Before the dress rehearsal we were given our costumes: one set for a typical gypsy, complete with jewelry and headdress, and one for a simple farm-girl. Depending on the scene, we had to change from one to the other, and it had to be done fast.
Then they showed us how to apply our make-up. Our faces were practically re-done.
“I think I have to work on your eyebrows,” a helpful person said to me, grabbing a bar of soap. “I will cover them up with this. It’s cheap but effective,” he explained. “Gypsies and country folks don’t have such light skin as you do. We have to give you a tan,” And he applied a darker foundation to my face. “We are almost done,” he exclaimed, as he drew new arching eyebrows, added eye shadow, dark lipstick and rouge. In no time he had turned me into somebody else.
“Do you like it? You saw how easy it is. Now you can do it yourself.” And off he went to his next object without waiting for my reply, comment, or thank you.
The general public became aware of the upcoming performance. Articles were printed in the Condor, the weekly German newspaper. Posters, announcing the operetta, were displayed at the opera house. They depicted the German singer with her long blond hair in an exotic gypsy outfit. The sale of tickets began. We were given two complimentary ones for our parents.
The thought of being part of this event was exciting, especially when someone approached me with questions and I had most of the answers. It felt great. I felt important.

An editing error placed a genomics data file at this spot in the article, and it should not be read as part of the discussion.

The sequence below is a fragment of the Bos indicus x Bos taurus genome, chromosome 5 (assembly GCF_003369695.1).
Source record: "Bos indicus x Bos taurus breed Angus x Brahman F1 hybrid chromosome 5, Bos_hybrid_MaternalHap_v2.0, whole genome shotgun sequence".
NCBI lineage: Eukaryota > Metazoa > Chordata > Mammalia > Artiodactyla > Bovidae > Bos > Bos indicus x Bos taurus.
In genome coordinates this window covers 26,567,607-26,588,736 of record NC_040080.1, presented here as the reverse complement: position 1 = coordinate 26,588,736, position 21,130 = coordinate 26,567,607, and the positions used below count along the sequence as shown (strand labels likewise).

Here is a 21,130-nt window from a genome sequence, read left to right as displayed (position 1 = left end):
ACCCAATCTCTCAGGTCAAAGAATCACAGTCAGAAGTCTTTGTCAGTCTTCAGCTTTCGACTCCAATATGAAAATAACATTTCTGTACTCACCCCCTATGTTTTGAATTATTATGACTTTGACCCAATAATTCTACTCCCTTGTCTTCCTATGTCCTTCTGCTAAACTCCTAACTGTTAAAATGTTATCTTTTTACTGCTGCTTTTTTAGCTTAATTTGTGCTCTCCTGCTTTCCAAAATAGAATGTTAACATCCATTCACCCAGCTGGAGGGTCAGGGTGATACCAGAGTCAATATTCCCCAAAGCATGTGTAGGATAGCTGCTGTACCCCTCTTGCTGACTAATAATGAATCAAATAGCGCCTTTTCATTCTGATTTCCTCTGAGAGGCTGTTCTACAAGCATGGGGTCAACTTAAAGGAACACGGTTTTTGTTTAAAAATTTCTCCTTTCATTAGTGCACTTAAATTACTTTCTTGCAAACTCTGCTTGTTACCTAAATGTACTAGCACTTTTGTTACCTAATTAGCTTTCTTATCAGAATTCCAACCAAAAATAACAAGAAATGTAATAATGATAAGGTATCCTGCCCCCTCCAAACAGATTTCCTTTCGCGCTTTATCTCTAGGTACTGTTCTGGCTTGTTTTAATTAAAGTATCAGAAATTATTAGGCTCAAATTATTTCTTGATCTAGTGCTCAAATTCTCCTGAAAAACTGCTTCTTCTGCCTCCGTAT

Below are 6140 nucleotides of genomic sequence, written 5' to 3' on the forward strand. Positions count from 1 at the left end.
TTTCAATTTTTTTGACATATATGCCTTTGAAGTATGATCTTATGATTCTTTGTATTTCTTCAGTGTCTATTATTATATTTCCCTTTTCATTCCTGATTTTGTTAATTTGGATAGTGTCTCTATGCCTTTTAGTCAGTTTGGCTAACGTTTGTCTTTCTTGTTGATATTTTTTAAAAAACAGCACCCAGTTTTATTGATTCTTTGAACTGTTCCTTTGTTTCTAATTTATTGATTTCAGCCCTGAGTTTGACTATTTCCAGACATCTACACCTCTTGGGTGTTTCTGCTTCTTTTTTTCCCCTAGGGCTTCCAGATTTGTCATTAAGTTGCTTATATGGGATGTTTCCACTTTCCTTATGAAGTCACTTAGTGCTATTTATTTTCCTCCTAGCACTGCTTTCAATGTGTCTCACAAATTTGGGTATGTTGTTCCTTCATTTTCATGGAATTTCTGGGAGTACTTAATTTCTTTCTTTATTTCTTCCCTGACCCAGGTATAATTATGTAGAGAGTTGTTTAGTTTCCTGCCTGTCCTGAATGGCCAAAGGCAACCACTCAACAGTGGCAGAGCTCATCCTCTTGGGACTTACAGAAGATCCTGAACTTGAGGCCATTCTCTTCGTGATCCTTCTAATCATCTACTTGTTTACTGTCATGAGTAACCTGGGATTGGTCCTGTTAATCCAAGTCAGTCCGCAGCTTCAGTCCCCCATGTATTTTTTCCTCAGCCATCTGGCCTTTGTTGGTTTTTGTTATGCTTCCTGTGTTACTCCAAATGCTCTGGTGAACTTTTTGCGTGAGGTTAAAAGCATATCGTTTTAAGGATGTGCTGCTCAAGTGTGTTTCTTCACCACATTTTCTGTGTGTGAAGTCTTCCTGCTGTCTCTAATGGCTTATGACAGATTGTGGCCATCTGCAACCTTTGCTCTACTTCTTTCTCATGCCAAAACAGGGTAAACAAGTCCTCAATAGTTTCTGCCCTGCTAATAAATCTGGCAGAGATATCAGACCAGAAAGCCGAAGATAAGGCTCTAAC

And now it was opening day. The house was sold out. I peeked through the spy hole in the curtain and saw the mass of people. It gave me goose bumps to see all the faces in the audience. It was both intimidating and challenging. Mostly everybody was seated. Only a few latecomers waited for ushers. This was it, the moment we had worked for.
We were at our positions on the stage and waited.
The overture, a musical summary of the operetta, was coming to its end. Applause again and slowly the curtain rose. The prompter sat in her box, smiling, as if to give us courage. Beyond her, the conductor was looking at us, his eyebrows raised demanding attention. The orchestra began to play. He raised his arm, held it there for a few seconds pointing the baton at the lead singer. With a swing of his baton he gave her the exactly timed entrance.
My heart pounded, but a few seconds into the music I calmed down. All I had learned was still there. One scene, one beautiful aria, followed another. There were many nuanced feelings in the melodies, from fast and happy to slow and heart-gripping sadness. Melancholic gypsy tunes alternated with military beats and tender love songs. They spoke of gypsy girls, hidden treasures, noble heirs and pig farmers, of soldiers and fortune telling and, of course, the gypsy baron. They all sounded very much alive.
The first act was over, the second, and then the third. After the last tone faded away, there was silence and then thundering applause, turning into a standing ovation. It was proof that we had captured the audience’s imagination. There were several curtain calls and bouquets of flowers given to the main characters. And then the show was over.
Yes, the show was over, as well as my short-lived singing career. But I was filled with pride and joy for having participated in this operetta. It had been a wonderful and unique experience and will be forever engraved in my memory.